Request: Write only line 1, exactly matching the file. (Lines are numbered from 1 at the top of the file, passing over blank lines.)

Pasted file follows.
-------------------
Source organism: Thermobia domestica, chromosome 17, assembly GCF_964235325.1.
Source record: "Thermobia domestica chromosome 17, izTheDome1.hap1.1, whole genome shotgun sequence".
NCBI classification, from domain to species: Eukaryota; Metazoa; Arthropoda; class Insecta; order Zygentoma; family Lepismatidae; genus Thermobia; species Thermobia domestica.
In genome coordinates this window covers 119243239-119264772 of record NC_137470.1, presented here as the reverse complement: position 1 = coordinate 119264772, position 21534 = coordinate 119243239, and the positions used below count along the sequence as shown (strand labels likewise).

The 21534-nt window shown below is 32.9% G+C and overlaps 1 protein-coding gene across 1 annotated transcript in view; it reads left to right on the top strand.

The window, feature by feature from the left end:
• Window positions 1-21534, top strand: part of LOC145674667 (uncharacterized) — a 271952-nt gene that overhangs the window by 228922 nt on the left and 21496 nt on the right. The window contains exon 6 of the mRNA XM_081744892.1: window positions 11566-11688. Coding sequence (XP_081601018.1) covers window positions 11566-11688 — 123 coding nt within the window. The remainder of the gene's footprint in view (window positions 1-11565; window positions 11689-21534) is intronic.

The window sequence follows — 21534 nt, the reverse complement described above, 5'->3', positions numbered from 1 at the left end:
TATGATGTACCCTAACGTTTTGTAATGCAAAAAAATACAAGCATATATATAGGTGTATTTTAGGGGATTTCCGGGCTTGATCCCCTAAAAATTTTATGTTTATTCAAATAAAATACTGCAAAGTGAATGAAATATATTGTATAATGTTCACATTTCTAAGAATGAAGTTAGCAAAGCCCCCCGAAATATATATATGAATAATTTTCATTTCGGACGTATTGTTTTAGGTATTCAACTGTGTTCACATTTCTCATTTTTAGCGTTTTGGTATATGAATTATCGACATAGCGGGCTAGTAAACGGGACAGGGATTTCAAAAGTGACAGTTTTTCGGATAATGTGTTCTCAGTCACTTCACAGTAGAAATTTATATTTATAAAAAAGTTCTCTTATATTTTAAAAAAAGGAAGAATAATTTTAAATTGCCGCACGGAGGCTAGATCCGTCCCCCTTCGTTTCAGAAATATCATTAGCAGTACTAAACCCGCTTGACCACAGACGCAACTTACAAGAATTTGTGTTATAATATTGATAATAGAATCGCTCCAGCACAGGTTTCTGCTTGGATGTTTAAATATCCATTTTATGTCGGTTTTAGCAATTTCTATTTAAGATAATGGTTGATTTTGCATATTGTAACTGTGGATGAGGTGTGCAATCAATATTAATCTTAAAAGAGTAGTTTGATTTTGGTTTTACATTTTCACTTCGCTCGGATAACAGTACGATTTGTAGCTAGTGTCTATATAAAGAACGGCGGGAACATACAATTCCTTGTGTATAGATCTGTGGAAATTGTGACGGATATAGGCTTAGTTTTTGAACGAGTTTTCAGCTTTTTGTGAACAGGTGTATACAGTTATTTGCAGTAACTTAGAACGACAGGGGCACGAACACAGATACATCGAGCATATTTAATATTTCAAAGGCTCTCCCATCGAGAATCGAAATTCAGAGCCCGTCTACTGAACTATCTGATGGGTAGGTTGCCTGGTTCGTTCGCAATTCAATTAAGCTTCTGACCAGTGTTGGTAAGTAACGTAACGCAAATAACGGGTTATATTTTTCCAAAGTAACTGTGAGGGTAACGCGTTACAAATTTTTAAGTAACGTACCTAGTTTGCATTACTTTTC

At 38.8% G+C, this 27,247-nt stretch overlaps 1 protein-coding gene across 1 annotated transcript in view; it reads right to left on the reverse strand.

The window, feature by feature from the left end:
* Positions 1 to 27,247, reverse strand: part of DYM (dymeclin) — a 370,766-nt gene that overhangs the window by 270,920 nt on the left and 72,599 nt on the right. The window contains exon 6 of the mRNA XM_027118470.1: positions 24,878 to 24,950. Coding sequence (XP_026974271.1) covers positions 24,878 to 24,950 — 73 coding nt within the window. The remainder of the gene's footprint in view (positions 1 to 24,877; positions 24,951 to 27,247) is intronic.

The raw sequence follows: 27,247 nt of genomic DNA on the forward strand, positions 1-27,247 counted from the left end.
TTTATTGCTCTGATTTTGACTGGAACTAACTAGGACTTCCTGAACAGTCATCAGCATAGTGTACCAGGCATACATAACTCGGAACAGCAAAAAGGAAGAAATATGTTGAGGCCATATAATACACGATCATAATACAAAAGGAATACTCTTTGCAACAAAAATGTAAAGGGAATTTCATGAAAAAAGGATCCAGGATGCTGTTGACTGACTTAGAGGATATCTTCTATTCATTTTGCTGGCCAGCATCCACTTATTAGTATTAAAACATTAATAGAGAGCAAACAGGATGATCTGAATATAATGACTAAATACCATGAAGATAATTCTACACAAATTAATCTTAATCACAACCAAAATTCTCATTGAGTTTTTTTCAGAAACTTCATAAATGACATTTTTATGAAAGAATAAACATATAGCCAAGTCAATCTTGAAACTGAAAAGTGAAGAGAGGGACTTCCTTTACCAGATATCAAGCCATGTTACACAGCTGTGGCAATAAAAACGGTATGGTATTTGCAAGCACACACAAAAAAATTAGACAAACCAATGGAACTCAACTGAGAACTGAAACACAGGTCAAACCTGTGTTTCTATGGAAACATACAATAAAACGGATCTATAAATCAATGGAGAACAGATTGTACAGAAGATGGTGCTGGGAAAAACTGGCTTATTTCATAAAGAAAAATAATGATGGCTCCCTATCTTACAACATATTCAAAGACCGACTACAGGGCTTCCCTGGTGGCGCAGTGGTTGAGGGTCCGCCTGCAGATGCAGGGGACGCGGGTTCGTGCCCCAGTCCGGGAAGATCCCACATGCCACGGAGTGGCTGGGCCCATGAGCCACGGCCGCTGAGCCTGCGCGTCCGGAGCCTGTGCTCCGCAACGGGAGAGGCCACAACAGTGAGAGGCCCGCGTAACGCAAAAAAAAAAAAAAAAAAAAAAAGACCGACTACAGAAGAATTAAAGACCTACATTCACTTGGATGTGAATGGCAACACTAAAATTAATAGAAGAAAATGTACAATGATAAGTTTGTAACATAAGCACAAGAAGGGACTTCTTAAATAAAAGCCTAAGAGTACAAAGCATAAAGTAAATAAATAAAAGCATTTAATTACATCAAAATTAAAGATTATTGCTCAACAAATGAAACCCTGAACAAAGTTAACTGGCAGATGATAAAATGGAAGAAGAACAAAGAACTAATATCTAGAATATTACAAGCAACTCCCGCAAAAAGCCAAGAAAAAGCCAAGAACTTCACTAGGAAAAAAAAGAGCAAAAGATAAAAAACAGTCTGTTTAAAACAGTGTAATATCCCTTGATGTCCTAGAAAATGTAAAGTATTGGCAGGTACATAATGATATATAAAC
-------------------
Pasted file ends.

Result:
Source organism: Thermobia domestica, chromosome 17, assembly GCF_964235325.1.